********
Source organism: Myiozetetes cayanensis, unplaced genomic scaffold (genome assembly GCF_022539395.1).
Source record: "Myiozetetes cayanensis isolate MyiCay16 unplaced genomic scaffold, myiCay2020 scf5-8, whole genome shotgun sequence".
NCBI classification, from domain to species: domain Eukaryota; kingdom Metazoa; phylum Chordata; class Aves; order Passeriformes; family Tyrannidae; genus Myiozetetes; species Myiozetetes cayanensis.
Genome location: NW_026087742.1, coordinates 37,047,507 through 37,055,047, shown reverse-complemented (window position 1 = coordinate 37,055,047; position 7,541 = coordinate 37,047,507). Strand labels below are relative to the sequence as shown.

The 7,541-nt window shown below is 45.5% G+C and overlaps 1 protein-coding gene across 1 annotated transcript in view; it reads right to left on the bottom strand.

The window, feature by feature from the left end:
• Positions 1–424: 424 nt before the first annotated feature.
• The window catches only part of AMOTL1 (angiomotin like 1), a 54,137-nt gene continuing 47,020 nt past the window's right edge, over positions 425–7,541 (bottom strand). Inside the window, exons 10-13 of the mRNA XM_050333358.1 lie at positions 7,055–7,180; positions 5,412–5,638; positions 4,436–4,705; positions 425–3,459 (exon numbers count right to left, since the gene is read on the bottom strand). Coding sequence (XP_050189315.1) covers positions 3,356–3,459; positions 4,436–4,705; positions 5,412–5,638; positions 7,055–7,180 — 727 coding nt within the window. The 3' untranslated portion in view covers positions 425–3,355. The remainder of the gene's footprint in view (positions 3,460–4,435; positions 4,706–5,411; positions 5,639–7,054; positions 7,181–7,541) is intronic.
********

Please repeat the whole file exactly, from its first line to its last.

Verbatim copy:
Source organism: Myiozetetes cayanensis, unplaced genomic scaffold (genome assembly GCF_022539395.1).
Source record: "Myiozetetes cayanensis isolate MyiCay16 unplaced genomic scaffold, myiCay2020 scf5-8, whole genome shotgun sequence".
NCBI classification, from domain to species: domain Eukaryota; kingdom Metazoa; phylum Chordata; class Aves; order Passeriformes; family Tyrannidae; genus Myiozetetes; species Myiozetetes cayanensis.
Genome location: NW_026087742.1, coordinates 37,047,507 through 37,055,047, shown reverse-complemented (window position 1 = coordinate 37,055,047; position 7,541 = coordinate 37,047,507). Strand labels below are relative to the sequence as shown.

The 7,541-nt window shown below is 45.5% G+C and overlaps 1 protein-coding gene across 1 annotated transcript in view; it reads right to left on the bottom strand.

The window, feature by feature from the left end:
• Positions 1–424: 424 nt before the first annotated feature.
• The window catches only part of AMOTL1 (angiomotin like 1), a 54,137-nt gene continuing 47,020 nt past the window's right edge, over positions 425–7,541 (bottom strand). Inside the window, exons 10-13 of the mRNA XM_050333358.1 lie at positions 7,055–7,180; positions 5,412–5,638; positions 4,436–4,705; positions 425–3,459 (exon numbers count right to left, since the gene is read on the bottom strand). Coding sequence (XP_050189315.1) covers positions 3,356–3,459; positions 4,436–4,705; positions 5,412–5,638; positions 7,055–7,180 — 727 coding nt within the window. The 3' untranslated portion in view covers positions 425–3,355. The remainder of the gene's footprint in view (positions 3,460–4,435; positions 4,706–5,411; positions 5,639–7,054; positions 7,181–7,541) is intronic.